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Shall We Dance?


“Then David danced before the Lord with all his might, and David was wearing a linen ephod.” (2 Samuel 6:14-15 KJV)

I remember attending my first “dance party” at 12 years old. In sixth grade, a boy in my neighborhood invited me to his party. Saturday Night Fever had just come out, and the Bee Gees were all the rage. We were not old enough to see the movie; it was rated R then, but somehow, all the boys knew the John Travolta moves. That is how we danced to the “fast" songs, but the slow songs were a different story. Arm’s length apart, we swayed to the music with whatever boy asked us to dance. To turn down a request was insulting, so this was rarely done. All the girls would sit on the sofa waiting for a boy to ask her to dance, any boy. To not be asked to dance was our biggest fear. So, our guy friends, whom we had mostly known since preschool, made their first pick, second, third, and so forth. Eventually, everyone got asked to dance by someone. Only the ones “going with” someone were not expected to ask all the girls to dance at least once.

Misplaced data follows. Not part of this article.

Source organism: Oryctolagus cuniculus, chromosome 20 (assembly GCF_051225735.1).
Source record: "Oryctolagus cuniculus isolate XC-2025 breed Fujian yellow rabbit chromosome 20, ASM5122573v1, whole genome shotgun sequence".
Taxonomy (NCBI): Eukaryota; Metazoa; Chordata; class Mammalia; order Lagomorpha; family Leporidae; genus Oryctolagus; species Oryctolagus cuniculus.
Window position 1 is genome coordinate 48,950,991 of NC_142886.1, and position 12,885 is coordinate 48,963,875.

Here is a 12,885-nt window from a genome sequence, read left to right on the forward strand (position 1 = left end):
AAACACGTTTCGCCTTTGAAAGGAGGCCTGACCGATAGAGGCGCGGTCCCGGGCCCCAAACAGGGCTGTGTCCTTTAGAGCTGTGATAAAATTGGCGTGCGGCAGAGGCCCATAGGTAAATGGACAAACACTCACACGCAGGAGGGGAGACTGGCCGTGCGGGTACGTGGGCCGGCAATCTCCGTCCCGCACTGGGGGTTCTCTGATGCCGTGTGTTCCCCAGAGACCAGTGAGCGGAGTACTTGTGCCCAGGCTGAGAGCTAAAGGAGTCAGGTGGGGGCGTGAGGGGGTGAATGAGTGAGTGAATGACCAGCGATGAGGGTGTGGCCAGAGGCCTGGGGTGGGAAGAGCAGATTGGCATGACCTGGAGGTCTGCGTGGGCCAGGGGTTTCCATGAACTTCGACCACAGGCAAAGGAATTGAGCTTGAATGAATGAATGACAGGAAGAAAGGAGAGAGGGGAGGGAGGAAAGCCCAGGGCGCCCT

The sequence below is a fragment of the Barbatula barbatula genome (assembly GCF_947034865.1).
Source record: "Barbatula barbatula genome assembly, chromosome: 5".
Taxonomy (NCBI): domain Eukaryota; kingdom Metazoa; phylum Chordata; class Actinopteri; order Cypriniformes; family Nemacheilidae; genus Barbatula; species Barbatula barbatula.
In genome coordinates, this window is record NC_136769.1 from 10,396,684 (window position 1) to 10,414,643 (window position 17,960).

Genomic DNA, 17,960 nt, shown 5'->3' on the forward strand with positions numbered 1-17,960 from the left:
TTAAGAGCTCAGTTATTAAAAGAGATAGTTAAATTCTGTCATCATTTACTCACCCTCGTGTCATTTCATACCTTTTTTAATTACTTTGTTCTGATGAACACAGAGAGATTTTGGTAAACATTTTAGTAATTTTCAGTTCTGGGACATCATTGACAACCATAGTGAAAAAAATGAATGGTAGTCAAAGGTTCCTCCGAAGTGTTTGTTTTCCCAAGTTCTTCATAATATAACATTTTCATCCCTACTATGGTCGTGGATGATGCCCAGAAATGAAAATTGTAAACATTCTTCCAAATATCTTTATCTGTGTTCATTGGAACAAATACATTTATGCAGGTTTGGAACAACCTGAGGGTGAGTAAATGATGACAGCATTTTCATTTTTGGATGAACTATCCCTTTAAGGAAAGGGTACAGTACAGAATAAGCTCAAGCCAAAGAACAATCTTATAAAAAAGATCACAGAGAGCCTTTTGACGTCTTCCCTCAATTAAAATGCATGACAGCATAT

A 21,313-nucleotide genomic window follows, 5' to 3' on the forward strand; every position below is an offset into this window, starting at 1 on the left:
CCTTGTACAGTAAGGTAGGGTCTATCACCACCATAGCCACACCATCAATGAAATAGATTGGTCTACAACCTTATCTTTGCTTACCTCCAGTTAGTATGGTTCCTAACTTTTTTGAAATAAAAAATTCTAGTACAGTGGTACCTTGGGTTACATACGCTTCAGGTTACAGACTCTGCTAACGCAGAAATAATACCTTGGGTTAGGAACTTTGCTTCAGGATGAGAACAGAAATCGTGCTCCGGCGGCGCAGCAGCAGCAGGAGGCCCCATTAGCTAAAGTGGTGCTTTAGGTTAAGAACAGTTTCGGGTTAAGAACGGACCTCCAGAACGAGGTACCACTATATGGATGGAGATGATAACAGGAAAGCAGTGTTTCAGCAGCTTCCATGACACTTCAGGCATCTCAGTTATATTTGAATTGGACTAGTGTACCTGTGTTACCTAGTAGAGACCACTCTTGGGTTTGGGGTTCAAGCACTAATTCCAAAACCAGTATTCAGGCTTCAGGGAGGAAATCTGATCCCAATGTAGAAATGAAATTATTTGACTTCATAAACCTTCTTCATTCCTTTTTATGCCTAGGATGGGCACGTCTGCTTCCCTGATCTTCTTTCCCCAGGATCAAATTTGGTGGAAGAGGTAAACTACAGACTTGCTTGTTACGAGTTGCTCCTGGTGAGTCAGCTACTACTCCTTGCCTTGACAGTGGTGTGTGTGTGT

By the time I was in seventh grade, one of my friends had a dance party every weekend, or one of the “Main Street” churches had a dance. By the time I was in high school, there were formal dances to attend at Christmas time and in the spring. Of course, let’s not forget prom. There was even a citywide dance a few times at the Squire Armory. The girls would stand on one side and the boys on the other, like Footloose, and couples would dance down the middle.

College led me to another type of dancing. Shag dancing. Shag dancing was done to Southern Beach Music. Crazy Zacks was full of college students listening and dancing to music by the Tamms, The Drifters, and the Four Tops. The best young dancers won dance contests, and there were many. There were beach conventions in the middle of a large field where people drank beer and danced all day to live Southern Beach Music bands. In the cities, there were nightclubs where couples danced more than they drank. Even our small town had wooden dance floors and strobe lights for dancing. Here are some examples of how we danced and the music we listened to then.

So, when did the dancing stop? Or did it?

When I googled the best dance moves of 2023, this is what I found. I believe I will leave you all with this. Weddings are one of the best places to find people dancing today.

Because my grandparents met at a company dance held by Gulf Oil Company in Atlanta in the 1920s, I will always be grateful to the organized dance. Today my children dance salsa and I, I dance country line dancing when I visit my son in PA or any other chance I get to dance. I even dance today, sometimes in church if they allow it.


Dear Lord, please help us not to forget the joy of dancing before you. Thank you, Lord, for the joy of dancing. Amen

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